If you want to build bigger muscles then you need to fuel this growth, it’s no use trying to lose weight and build muscle at the same time (unless you’re completely new to training). You need a calorie surplus to create more muscle fibres. To create bigger muscles you will also want to ensure that you are consuming sufficient protein.

A study by Helms, Aragon, and Fitschen (2013) identified the correct amount of protein per kg of bodyweight that natural bodybuilders should be consuming [1]. The study claims that around 2.3-3.1g of protein per kg of lean body mass (your body weight without body fat) is perfect.

So if you weighted 100kg and were 20% body fat, your lean body mass would be 80kg. Then you would require between 184g and 284g of protein per day. Around 15-30% of your calories should come from fat, and the remaining should be made up of carbohydrates.

Rest & Recovery

How much sleep you get may not seem like a very important part of muscle building, but the reality is that sleep is crucial. If you aren’t getting enough then your testosterone levels will be lower, and this can reduce protein synthesis (which is necessary for muscles to grow). Ensuring that you have 8 hours plus per night is vital. Studies have shown that less sleep leads to less testosterone [2], so if you aren’t getting enough you may need to consider taking a testosterone booster.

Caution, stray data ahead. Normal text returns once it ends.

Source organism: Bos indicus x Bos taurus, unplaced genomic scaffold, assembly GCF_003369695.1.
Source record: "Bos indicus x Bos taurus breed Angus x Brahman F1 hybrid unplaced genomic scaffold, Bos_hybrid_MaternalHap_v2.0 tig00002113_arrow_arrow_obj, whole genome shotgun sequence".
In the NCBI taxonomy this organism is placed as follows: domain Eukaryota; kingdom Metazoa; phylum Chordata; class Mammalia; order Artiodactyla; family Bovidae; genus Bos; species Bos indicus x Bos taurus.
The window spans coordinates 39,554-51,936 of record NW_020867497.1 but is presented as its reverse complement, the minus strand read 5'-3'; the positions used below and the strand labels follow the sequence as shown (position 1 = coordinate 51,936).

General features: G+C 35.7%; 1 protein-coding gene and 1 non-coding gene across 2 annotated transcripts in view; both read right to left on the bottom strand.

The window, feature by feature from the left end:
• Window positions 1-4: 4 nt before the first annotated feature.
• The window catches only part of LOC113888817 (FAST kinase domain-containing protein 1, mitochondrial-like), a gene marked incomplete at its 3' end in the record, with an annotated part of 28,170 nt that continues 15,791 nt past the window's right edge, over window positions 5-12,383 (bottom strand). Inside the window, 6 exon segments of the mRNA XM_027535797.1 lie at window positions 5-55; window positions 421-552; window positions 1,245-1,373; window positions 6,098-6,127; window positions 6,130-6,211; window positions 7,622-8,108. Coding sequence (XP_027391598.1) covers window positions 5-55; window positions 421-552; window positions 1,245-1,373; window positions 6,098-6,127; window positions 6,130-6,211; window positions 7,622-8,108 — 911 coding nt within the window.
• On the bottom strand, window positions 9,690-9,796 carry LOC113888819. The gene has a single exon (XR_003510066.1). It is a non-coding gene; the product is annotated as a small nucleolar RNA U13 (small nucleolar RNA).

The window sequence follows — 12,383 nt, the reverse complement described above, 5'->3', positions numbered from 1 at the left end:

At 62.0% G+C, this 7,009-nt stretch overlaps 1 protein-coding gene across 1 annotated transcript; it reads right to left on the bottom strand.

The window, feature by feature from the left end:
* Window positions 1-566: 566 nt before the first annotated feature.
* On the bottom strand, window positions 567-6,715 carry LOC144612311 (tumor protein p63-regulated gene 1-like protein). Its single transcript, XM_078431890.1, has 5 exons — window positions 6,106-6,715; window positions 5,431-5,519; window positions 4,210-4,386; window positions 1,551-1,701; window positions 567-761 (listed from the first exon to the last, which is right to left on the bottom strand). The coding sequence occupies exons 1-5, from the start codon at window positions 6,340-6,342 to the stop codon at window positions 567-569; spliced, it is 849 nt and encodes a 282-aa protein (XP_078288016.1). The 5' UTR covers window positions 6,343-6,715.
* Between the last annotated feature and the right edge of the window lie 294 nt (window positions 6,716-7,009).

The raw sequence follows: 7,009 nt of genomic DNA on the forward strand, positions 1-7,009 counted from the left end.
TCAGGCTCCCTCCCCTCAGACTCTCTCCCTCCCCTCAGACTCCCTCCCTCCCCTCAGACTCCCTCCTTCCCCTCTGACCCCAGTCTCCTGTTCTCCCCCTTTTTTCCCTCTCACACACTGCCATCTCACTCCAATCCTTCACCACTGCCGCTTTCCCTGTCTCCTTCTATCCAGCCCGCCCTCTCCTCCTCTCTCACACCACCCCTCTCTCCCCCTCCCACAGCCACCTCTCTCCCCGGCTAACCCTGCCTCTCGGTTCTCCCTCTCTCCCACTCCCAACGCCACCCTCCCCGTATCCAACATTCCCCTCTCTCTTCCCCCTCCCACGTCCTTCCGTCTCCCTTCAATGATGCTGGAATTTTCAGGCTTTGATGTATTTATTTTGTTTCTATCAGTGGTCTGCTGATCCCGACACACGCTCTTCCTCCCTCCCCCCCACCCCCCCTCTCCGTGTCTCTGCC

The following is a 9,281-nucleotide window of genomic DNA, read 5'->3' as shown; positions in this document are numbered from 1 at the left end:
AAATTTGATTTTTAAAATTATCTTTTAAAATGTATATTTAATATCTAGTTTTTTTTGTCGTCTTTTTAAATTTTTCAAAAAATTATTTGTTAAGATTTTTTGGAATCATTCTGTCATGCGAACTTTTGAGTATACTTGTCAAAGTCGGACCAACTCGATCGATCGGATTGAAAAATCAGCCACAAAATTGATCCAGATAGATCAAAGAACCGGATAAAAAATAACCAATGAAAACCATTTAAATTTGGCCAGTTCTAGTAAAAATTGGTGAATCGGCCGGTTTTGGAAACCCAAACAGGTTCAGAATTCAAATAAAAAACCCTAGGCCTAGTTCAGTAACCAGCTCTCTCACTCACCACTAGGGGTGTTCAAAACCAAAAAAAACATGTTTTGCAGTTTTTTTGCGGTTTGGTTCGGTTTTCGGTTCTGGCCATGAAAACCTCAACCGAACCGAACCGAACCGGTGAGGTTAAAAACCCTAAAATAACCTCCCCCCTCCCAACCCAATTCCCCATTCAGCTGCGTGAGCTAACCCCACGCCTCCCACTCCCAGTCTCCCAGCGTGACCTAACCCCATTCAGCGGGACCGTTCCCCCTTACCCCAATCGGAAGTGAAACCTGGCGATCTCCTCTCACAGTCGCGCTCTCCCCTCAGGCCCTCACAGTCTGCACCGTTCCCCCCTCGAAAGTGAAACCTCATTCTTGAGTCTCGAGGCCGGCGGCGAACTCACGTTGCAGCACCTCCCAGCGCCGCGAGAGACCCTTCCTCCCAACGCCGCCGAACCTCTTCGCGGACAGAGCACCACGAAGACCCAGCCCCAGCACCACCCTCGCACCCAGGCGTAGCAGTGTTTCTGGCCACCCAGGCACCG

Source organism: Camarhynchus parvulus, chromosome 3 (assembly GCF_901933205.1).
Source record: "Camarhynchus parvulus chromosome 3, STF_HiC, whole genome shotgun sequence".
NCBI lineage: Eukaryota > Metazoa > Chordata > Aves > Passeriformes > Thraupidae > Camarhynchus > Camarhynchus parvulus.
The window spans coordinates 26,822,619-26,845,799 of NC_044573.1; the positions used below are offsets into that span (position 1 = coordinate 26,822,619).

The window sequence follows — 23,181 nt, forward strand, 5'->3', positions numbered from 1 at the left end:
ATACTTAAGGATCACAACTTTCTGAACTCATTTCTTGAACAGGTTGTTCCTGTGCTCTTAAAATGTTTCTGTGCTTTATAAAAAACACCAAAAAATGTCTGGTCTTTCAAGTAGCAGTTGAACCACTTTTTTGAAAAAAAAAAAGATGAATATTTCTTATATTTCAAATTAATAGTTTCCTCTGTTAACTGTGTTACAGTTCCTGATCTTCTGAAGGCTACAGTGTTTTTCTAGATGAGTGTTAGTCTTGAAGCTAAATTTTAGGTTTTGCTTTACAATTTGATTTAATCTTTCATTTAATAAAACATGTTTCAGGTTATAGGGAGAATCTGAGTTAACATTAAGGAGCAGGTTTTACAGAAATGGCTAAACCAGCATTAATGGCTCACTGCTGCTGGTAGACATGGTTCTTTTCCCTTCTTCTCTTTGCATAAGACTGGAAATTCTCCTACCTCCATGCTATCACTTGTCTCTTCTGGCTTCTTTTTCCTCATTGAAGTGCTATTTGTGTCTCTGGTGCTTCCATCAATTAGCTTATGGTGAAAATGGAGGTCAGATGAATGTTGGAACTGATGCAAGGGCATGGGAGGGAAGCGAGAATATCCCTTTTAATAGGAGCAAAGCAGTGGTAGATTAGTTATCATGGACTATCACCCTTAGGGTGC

Another consideration for rest, is how much time you should take between sets to recover. It used to be commonly believed that for hypertrophy you needed just 45-90 seconds, but recent studies have indicated that up to 3 minutes is the perfect recovery time.

Hypertrophy Training Program

Now that you know how much rest you require between each set, what exercises you need to do, and what sort of rep range you should be hitting (all different ranges). We are going to create an example workout that you can use to increase hypertrophy (muscle growth). It’s a 3 day per week, full body workout program, that is ideal for beginner and intermediate lifters.

Session One

  • Hamstring Curls 3 x 12-15
  • Deadlifts 3 x 4-6
  • Leg Extensions 3 x 12-15
  • Barbell Bench Press 3 x 12-15
  • Lat Pulldown 3 x 12-15
  • Bicep Curls 3 x 12

Session Two

  • Barbell Back Squats 3 x 15-20
  • Hamstring Curls 3 x 12
  • Walking Lunges 3 x 20
  • Chest Press 3 x 8-12 + Drop Set
  • Low Row Machine 3 x 15-20
  • Seated Shoulder Press 3 x 8-12

Session Three

  • Leg Press 3 x 20 + Drop Set
  • Romanian Deadlifts 3 x 8-12
  • Push Ups 3 x AMRAP*
  • Straight Arm Pulldown 3 x 20
  • Rear Delt Flyes 3 x 12-15
  • Tricep Press 3 x 12
  • Abdominal Crunches 3 x 12-15


While good nutrition and exercise are the most important factors when it comes to muscle building (as well as good rest and recovery time obviously) there is a small edge that can be gained through supplements. A good whey protein shake can help you hit those protein targets, some creatine, caffeine, and a natural testosterone booster will all benefit you as well. But if you aren’t putting 100% into your diet and training, you won’t see any benefits no matter how much you take.


[1] Helms, E., Aragon, A., Fitschen, P. 2013. Evidence-based recommendations for natural bodybuilding contest preparation: nutrition and supplementation. Journal of the International Society of Sports Nutrition 11(20)

(link) http://jissn.biomedcentral.com/articles/10.1186/1550-2783-11-20

[2] Goh, V. Tong, T. 2010, Sleep, sex steroid hormones, sexual activities, and ageing in Asian men. Journal of Andology31(2): 131-7

(link) http://www.ncbi.nlm.nih.gov/pubmed/17520786